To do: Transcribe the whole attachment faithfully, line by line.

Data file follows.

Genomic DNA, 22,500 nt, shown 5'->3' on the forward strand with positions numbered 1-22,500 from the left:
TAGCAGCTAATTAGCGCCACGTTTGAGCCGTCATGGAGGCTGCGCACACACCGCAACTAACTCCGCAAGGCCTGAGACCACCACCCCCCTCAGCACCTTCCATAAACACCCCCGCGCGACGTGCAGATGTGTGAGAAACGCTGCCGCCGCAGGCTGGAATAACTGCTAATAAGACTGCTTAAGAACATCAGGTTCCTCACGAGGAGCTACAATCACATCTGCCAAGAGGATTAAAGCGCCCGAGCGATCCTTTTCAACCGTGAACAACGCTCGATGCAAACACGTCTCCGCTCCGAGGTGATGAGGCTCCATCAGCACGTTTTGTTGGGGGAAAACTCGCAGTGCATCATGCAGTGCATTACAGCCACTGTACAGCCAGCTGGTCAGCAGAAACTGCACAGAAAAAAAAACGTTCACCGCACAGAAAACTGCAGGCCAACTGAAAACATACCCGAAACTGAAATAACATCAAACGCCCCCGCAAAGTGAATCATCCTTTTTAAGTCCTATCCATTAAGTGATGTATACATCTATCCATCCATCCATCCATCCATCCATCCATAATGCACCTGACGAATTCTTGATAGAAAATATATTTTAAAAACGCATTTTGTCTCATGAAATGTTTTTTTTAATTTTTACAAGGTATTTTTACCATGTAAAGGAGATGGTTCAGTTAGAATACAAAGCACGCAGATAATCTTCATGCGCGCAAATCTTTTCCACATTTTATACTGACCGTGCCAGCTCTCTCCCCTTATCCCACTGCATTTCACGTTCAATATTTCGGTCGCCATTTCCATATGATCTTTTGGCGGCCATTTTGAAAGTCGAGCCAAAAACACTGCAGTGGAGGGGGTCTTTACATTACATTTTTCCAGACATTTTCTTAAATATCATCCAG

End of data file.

Genomic DNA, 22,500 nt, shown 5'->3' on the forward strand with positions numbered 1-22,500 from the left:
TAGCAGCTAATTAGCGCCACGTTTGAGCCGTCATGGAGGCTGCGCACACACCGCAACTAACTCCGCAAGGCCTGAGACCACCACCCCCCTCAGCACCTTCCATAAACACCCCCGCGCGACGTGCAGATGTGTGAGAAACGCTGCCGCCGCAGGCTGGAATAACTGCTAATAAGACTGCTTAAGAACATCAGGTTCCTCACGAGGAGCTACAATCACATCTGCCAAGAGGATTAAAGCGCCCGAGCGATCCTTTTCAACCGTGAACAACGCTCGATGCAAACACGTCTCCGCTCCGAGGTGATGAGGCTCCATCAGCACGTTTTGTTGGGGGAAAACTCGCAGTGCATCATGCAGTGCATTACAGCCACTGTACAGCCAGCTGGTCAGCAGAAACTGCACAGAAAAAAAAACGTTCACCGCACAGAAAACTGCAGGCCAACTGAAAACATACCCGAAACTGAAATAACATCAAACGCCCCCGCAAAGTGAATCATCCTTTTTAAGTCCTATCCATTAAGTGATGTATACATCTATCCATCCATCCATCCATCCATCCATCCATAATGCACCTGACGAATTCTTGATAGAAAATATATTTTAAAAACGCATTTTGTCTCATGAAATGTTTTTTTTAATTTTTACAAGGTATTTTTACCATGTAAAGGAGATGGTTCAGTTAGAATACAAAGCACGCAGATAATCTTCATGCGCGCAAATCTTTTCCACATTTTATACTGACCGTGCCAGCTCTCTCCCCTTATCCCACTGCATTTCACGTTCAATATTTCGGTCGCCATTTCCATATGATCTTTTGGCGGCCATTTTGAAAGTCGAGCCAAAAACACTGCAGTGGAGGGGGTCTTTACATTACATTTTTCCAGACATTTTCTTAAATATCATCCAG